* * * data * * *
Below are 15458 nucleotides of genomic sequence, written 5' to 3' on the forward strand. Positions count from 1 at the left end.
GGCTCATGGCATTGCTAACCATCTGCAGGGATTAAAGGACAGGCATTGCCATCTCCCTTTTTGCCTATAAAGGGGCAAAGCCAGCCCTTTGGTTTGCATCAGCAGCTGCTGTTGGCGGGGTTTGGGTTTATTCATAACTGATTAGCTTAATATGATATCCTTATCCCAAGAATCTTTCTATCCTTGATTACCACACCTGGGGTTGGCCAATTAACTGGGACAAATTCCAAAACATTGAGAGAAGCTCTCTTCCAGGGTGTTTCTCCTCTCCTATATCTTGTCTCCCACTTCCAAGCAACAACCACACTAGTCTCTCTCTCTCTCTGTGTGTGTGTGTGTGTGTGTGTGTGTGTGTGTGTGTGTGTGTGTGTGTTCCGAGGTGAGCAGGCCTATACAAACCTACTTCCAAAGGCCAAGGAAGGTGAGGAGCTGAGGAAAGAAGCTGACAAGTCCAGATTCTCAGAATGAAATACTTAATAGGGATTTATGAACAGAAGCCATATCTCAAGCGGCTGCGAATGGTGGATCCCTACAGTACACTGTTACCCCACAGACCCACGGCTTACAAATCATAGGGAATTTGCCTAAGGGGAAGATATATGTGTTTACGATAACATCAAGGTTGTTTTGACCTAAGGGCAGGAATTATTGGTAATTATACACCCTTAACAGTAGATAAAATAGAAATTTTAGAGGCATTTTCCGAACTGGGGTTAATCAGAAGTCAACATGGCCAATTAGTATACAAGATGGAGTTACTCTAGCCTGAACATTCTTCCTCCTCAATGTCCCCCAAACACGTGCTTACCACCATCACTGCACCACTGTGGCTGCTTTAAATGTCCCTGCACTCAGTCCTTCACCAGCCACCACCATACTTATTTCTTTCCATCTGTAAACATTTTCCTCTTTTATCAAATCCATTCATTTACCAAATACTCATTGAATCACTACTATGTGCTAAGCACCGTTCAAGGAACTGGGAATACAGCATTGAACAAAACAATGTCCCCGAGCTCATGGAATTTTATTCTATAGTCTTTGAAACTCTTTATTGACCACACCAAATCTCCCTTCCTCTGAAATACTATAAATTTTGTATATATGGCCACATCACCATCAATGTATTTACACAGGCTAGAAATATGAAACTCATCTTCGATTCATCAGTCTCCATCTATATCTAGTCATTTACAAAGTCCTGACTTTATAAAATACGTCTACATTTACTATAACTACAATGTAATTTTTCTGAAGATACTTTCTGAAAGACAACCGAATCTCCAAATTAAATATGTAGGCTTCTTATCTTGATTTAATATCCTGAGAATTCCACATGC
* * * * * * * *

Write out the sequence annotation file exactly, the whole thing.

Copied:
Below are 15458 nucleotides of genomic sequence, written 5' to 3' on the forward strand. Positions count from 1 at the left end.
GGCTCATGGCATTGCTAACCATCTGCAGGGATTAAAGGACAGGCATTGCCATCTCCCTTTTTGCCTATAAAGGGGCAAAGCCAGCCCTTTGGTTTGCATCAGCAGCTGCTGTTGGCGGGGTTTGGGTTTATTCATAACTGATTAGCTTAATATGATATCCTTATCCCAAGAATCTTTCTATCCTTGATTACCACACCTGGGGTTGGCCAATTAACTGGGACAAATTCCAAAACATTGAGAGAAGCTCTCTTCCAGGGTGTTTCTCCTCTCCTATATCTTGTCTCCCACTTCCAAGCAACAACCACACTAGTCTCTCTCTCTCTCTGTGTGTGTGTGTGTGTGTGTGTGTGTGTGTGTGTGTGTGTGTGTGTGTTCCGAGGTGAGCAGGCCTATACAAACCTACTTCCAAAGGCCAAGGAAGGTGAGGAGCTGAGGAAAGAAGCTGACAAGTCCAGATTCTCAGAATGAAATACTTAATAGGGATTTATGAACAGAAGCCATATCTCAAGCGGCTGCGAATGGTGGATCCCTACAGTACACTGTTACCCCACAGACCCACGGCTTACAAATCATAGGGAATTTGCCTAAGGGGAAGATATATGTGTTTACGATAACATCAAGGTTGTTTTGACCTAAGGGCAGGAATTATTGGTAATTATACACCCTTAACAGTAGATAAAATAGAAATTTTAGAGGCATTTTCCGAACTGGGGTTAATCAGAAGTCAACATGGCCAATTAGTATACAAGATGGAGTTACTCTAGCCTGAACATTCTTCCTCCTCAATGTCCCCCAAACACGTGCTTACCACCATCACTGCACCACTGTGGCTGCTTTAAATGTCCCTGCACTCAGTCCTTCACCAGCCACCACCATACTTATTTCTTTCCATCTGTAAACATTTTCCTCTTTTATCAAATCCATTCATTTACCAAATACTCATTGAATCACTACTATGTGCTAAGCACCGTTCAAGGAACTGGGAATACAGCATTGAACAAAACAATGTCCCCGAGCTCATGGAATTTTATTCTATAGTCTTTGAAACTCTTTATTGACCACACCAAATCTCCCTTCCTCTGAAATACTATAAATTTTGTATATATGGCCACATCACCATCAATGTATTTACACAGGCTAGAAATATGAAACTCATCTTCGATTCATCAGTCTCCATCTATATCTAGTCATTTACAAAGTCCTGACTTTATAAAATACGTCTACATTTACTATAACTACAATGTAATTTTTCTGAAGATACTTTCTGAAAGACAACCGAATCTCCAAATTAAATATGTAGGCTTCTTATCTTGATTTAATATCCTGAGAATTCCACATGC